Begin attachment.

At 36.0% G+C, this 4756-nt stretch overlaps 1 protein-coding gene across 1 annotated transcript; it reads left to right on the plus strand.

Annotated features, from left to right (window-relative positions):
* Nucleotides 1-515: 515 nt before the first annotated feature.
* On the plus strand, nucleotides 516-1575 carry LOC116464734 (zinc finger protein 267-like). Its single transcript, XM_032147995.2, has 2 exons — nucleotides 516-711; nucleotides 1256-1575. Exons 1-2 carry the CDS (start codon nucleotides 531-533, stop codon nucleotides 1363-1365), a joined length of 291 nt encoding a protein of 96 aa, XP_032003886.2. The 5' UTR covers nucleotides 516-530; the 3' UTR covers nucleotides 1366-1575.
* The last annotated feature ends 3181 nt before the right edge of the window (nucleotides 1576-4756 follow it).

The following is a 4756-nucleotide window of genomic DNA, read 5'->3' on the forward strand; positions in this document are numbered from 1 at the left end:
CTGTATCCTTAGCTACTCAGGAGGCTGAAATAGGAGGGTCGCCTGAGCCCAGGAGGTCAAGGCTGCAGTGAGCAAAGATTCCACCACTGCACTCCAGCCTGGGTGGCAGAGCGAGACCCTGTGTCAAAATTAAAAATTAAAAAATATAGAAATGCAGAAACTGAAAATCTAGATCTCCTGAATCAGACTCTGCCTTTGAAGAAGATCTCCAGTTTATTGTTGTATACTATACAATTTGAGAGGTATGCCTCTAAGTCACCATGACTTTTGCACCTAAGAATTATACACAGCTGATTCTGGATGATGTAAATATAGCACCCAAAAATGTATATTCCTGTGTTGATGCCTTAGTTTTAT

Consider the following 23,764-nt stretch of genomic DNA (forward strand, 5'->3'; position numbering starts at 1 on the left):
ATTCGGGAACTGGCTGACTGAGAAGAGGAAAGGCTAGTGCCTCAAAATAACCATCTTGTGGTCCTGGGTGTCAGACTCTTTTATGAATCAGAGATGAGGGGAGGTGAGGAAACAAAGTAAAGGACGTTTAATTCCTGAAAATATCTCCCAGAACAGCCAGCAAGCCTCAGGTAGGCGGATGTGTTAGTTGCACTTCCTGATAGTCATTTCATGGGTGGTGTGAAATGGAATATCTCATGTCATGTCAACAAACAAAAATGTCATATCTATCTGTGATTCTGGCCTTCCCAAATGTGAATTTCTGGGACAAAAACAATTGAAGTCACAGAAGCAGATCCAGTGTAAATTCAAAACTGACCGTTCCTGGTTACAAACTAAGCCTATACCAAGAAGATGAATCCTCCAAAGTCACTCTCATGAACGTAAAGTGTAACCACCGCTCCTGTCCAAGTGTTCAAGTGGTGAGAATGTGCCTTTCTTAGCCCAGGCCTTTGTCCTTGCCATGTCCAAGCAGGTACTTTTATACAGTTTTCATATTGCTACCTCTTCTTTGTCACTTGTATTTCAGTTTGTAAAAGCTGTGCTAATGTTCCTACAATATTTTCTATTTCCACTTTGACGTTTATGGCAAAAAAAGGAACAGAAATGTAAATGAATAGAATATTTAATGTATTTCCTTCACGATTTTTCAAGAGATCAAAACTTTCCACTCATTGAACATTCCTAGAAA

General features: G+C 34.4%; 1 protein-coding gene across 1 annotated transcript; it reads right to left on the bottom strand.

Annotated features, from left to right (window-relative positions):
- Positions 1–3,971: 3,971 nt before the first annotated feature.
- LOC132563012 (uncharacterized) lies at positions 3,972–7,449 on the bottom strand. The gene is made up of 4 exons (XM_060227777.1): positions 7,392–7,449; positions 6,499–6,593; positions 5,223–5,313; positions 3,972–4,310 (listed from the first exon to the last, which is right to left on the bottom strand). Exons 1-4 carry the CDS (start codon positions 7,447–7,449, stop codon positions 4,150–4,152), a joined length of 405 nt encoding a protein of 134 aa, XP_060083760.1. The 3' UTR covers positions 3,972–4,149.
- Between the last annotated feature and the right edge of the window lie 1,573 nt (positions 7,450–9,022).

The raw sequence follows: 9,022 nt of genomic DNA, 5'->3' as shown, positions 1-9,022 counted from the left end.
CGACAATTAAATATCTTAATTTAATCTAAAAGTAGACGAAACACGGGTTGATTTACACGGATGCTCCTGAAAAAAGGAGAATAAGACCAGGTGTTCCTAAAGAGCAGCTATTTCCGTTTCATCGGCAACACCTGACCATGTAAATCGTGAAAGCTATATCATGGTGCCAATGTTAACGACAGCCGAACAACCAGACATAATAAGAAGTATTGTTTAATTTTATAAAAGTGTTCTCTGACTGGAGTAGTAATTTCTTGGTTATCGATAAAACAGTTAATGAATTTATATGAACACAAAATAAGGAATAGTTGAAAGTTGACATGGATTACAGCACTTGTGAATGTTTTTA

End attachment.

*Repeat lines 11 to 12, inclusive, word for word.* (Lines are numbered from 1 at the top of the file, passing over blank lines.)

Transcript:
Annotated features, from left to right (window-relative positions):
- Positions 1–3,971: 3,971 nt before the first annotated feature.